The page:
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The Conservative Party’s problem

British politics does not reflect the three economic interests in the country and have not done so for over 100 years. There are three factors of production, land, capital and labour. In reality these boil down to two−land on the one side−and capital and labour—wage earners—on the other, since capital is “stored labour”. Before 1914, the Conservatives represented the landowning and banking (rent receiving) classes and the Liberals represented labour and capital, the wealth-producing classes. After the rise of the Labour Party, the capitalist (properly defined as owners of capital, that is man made productive resources), and the rent receiving interests were rolled into the same Conservative political grouping, even though their interests are in direct conflict with each other. The conflict within the Conservative Party has sharpened over the past half-century as mergers and other consolidations have transformed entrepreneurs into corporate oligopolists whose revenues are also comprised substantially of economic rent; the giant supermarket chains and formerly nationalised utilities are probably the best known examples of monopoly rent recipients.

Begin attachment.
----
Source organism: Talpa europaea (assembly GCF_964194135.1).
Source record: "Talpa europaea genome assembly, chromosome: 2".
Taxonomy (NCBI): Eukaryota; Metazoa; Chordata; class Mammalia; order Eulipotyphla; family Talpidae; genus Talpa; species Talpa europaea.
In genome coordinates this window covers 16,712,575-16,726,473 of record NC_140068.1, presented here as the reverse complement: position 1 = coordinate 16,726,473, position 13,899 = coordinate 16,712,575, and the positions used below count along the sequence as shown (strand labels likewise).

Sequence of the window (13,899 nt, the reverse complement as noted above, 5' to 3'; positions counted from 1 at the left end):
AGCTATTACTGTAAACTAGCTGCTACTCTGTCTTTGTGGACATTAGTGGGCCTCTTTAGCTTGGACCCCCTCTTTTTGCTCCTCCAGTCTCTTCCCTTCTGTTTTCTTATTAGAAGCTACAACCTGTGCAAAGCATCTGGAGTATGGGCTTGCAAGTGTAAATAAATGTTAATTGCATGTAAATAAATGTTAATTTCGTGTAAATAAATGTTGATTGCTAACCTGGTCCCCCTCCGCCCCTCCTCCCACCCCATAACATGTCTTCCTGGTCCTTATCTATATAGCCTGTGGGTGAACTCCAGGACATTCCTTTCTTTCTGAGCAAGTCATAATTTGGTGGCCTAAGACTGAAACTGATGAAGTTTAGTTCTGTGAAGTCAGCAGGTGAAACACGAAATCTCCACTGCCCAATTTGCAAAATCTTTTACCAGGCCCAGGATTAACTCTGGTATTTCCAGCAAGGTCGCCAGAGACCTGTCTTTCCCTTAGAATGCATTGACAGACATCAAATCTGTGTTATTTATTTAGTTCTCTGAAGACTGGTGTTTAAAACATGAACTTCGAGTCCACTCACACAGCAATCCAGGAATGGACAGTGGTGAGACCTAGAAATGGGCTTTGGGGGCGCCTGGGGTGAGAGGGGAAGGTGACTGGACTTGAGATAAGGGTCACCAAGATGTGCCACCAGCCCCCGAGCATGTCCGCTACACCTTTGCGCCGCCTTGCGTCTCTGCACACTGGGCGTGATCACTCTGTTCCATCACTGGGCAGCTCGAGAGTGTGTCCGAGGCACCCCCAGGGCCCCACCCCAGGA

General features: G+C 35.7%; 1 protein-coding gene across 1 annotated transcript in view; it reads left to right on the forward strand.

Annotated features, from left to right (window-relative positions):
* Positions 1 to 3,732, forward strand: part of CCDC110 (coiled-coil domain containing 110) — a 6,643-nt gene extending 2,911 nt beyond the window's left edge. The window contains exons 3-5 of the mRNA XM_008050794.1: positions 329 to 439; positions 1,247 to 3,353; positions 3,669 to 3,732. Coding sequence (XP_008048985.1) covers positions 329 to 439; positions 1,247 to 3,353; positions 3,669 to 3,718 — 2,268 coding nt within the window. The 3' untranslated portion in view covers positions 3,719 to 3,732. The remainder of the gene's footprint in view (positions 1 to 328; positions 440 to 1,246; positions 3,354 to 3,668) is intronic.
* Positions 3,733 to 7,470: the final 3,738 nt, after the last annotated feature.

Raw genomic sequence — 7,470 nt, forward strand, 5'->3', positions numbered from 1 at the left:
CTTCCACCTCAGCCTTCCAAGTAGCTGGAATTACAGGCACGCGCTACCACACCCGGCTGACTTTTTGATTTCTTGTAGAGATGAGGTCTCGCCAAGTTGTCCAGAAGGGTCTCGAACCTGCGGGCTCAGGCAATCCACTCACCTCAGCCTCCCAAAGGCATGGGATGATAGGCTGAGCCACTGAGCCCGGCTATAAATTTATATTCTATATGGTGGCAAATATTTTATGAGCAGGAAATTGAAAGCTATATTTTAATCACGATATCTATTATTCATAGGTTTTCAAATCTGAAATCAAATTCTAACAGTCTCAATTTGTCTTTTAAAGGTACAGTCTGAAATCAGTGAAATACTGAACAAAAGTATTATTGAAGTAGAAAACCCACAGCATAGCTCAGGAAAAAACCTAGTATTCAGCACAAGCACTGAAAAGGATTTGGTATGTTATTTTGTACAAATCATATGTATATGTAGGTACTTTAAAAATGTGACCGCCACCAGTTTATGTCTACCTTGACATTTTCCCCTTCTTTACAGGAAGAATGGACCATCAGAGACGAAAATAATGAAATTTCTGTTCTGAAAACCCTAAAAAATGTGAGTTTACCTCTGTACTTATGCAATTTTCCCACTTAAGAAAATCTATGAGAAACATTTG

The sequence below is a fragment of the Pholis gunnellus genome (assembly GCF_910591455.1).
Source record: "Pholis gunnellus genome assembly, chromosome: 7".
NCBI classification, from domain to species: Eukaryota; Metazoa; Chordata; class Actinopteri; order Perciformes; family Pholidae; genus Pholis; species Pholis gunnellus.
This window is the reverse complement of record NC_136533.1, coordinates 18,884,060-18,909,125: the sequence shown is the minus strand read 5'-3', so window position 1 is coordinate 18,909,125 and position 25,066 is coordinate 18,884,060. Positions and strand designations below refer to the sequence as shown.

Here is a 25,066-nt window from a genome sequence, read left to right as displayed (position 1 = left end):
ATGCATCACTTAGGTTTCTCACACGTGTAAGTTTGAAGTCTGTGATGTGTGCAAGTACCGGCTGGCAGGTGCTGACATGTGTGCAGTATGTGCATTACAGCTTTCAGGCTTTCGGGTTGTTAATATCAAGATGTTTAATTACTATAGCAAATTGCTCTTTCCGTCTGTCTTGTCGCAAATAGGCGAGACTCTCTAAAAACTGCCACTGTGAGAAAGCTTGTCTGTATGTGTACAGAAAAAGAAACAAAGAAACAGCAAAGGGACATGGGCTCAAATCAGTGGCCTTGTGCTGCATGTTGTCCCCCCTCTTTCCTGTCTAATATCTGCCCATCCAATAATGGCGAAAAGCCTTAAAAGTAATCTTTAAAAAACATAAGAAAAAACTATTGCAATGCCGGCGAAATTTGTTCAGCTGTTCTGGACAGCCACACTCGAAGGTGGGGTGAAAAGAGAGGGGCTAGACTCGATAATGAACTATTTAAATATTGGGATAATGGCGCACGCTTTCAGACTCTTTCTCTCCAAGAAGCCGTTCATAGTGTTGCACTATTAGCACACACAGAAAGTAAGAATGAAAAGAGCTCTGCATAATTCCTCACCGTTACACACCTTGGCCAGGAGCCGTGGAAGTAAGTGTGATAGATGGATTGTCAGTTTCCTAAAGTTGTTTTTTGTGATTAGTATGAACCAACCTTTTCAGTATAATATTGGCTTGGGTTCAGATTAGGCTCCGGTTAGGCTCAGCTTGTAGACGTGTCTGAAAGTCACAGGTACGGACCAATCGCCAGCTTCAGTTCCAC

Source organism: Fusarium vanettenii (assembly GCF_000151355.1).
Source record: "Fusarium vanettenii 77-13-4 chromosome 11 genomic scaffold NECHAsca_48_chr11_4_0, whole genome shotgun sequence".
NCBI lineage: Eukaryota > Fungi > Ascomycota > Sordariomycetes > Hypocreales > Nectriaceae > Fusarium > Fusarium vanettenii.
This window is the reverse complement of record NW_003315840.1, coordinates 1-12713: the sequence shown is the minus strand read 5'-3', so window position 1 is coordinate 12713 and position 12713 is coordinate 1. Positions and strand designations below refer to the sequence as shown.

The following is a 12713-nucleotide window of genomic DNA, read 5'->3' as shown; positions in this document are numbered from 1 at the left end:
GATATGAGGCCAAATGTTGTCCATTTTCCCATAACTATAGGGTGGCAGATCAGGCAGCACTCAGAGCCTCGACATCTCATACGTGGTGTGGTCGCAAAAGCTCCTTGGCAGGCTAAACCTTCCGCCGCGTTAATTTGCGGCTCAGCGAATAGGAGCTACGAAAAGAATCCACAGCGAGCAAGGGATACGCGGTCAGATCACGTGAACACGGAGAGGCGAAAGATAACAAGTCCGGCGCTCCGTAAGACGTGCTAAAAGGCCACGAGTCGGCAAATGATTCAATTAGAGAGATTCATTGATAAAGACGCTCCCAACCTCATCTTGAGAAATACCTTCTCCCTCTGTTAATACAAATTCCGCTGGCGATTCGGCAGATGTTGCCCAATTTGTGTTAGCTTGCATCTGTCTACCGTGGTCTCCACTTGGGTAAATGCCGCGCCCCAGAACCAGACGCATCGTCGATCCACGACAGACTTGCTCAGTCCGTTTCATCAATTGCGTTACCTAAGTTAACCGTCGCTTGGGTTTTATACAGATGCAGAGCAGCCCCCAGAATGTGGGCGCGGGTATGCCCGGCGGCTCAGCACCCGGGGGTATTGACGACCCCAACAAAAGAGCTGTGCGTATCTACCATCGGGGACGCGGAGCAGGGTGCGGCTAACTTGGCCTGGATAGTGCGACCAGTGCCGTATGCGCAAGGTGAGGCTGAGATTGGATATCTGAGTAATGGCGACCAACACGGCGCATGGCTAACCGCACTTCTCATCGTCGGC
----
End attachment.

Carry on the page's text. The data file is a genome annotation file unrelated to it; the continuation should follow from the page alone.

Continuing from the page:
Labour is the product of an uncomfortable alliance of working people, beginning with Christian Socialists, and middle class atheistic Fabian Socialists. After about 1950, Labour also became the home of various flavours of Marxists, including Trotskyites and Stalinists.

This leaves the Conservatives in perpetual internal conflict and relegates Labour to a role which is largely destructive. On top of that is the rise of the conflict which goes under the label of “culture wars”, and to some extent cuts across party lines. This political and economic mismatch is not a particularly British phenonmenon; on the contrary, it is widespread throughout the world where supposedly free markets hold sway.